Crossing her arms over her chest, she tapped her foot—it was a small foot, just like the rest of her—on the concrete and gazed at him. “I can’t believe you called me a snob.” The corners of her mouth turned up slightly, and she said slowly, “I am incredibly confused right now because I’m so damned attracted to you, I can’t even think straight when I’m around you. I kissed you to know if it was purely physical.”

His head was spinning, but his heart was singing. “Well . . . is it?” He grinned. “Because I’ll take that. It’s a start.”

She sighed. “I don’t know. You drive me crazy, Alex Briggs, and my sisters would tell you I don’t have all that far to go to get to completely crazy.”

She hadn’t moved away from him. They were still close enough that all he had to do was lean down . . . He did and touched his mouth to hers in a gentle exploratory kiss that sent that same shiver skating down his spine again. She unfolded her arms and snaked them around his neck, sliding her fingers into the hair at his nape. Lightly, he set his hands on her waist and tilted his head to deepen the kiss. She let him in, her tongue tracing the seam of his lips—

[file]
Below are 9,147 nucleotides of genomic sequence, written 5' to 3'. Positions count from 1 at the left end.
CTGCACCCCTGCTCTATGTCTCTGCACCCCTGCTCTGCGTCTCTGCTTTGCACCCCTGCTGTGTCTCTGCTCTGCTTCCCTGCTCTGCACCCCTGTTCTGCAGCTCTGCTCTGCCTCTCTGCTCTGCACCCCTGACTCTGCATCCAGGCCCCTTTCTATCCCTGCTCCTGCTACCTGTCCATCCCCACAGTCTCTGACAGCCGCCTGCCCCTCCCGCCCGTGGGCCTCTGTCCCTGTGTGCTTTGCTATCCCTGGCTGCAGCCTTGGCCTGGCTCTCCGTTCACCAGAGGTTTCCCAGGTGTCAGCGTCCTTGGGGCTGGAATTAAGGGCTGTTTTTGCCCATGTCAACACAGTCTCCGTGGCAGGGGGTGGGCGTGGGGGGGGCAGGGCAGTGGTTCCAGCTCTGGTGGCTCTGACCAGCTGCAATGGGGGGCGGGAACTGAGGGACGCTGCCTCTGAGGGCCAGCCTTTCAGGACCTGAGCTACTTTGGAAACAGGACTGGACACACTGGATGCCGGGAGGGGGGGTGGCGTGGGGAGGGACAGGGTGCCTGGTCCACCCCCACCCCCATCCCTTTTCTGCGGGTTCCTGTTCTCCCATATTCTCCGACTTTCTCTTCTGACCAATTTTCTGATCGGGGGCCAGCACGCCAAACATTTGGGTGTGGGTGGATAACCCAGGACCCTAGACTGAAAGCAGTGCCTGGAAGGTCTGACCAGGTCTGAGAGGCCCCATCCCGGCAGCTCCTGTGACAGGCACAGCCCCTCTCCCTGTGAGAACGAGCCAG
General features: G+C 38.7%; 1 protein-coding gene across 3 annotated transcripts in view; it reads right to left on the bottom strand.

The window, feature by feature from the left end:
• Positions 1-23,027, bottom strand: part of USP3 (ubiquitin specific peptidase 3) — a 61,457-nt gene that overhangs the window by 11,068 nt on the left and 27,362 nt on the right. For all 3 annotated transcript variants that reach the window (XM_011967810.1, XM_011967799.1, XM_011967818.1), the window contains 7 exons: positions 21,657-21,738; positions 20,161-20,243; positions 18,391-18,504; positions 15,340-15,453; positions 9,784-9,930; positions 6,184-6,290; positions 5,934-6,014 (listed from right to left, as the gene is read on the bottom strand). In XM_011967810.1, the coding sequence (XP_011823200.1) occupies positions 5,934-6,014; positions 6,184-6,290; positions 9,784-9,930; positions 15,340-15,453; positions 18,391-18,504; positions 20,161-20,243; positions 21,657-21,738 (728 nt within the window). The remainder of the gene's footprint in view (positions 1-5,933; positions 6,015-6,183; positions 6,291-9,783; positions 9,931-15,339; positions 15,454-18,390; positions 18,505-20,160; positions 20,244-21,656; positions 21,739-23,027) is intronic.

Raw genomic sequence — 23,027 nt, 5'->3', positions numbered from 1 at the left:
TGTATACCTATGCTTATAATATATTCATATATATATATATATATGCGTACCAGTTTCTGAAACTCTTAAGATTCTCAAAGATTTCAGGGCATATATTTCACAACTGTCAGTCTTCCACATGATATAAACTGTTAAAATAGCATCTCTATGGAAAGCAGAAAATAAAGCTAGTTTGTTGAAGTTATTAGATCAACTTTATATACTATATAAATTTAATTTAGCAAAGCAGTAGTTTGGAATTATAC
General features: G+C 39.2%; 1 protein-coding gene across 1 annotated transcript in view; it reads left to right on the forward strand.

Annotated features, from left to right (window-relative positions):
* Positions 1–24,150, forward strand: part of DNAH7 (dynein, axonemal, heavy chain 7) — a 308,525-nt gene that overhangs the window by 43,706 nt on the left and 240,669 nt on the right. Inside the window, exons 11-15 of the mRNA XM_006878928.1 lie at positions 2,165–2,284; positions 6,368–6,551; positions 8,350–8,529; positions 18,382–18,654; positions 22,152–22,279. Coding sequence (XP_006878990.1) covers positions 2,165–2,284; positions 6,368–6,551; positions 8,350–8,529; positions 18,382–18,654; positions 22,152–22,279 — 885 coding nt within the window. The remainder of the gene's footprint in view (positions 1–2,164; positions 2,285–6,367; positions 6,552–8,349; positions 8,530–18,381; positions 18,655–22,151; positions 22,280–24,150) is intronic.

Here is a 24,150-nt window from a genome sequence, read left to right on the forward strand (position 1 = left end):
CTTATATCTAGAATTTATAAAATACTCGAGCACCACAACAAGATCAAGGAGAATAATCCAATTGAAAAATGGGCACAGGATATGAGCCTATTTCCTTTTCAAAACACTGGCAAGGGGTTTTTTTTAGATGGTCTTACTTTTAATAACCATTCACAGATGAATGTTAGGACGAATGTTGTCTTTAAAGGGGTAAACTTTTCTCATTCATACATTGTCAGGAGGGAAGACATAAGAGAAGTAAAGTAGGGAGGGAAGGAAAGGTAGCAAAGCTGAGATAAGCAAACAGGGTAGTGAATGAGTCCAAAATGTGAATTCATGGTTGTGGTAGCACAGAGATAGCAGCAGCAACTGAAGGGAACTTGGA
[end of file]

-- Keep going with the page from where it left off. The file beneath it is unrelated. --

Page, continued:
A bark and a scuffle of leather and steel chain on concrete pulled them apart as Boris took off down the River Walk, barking like crazy at a woman with a pair of tiny dogs on leashes.

“Oh, dammit! Boris! Get back here!” Alex released the delectable woman in his arms and hurried after the dog, pausing just long enough to glance over his shoulder to see Jo on the overlook doubled over with laughter.

Okay, there you go… intrigued? I sure hope so!

Gratitude for this week: I’ve been swimming in the lake two days so far and the water is just gorgeous; Time with Moe; I finished the first Walker Family book and it’s in my editor’s hands; Neighbor Mary is keeping watch over my flowers; Tule Author Retreat is just a week away!

Stay well, stay safe, be kind, and most of all, mes amies, continue to be grateful for all the wonder around us,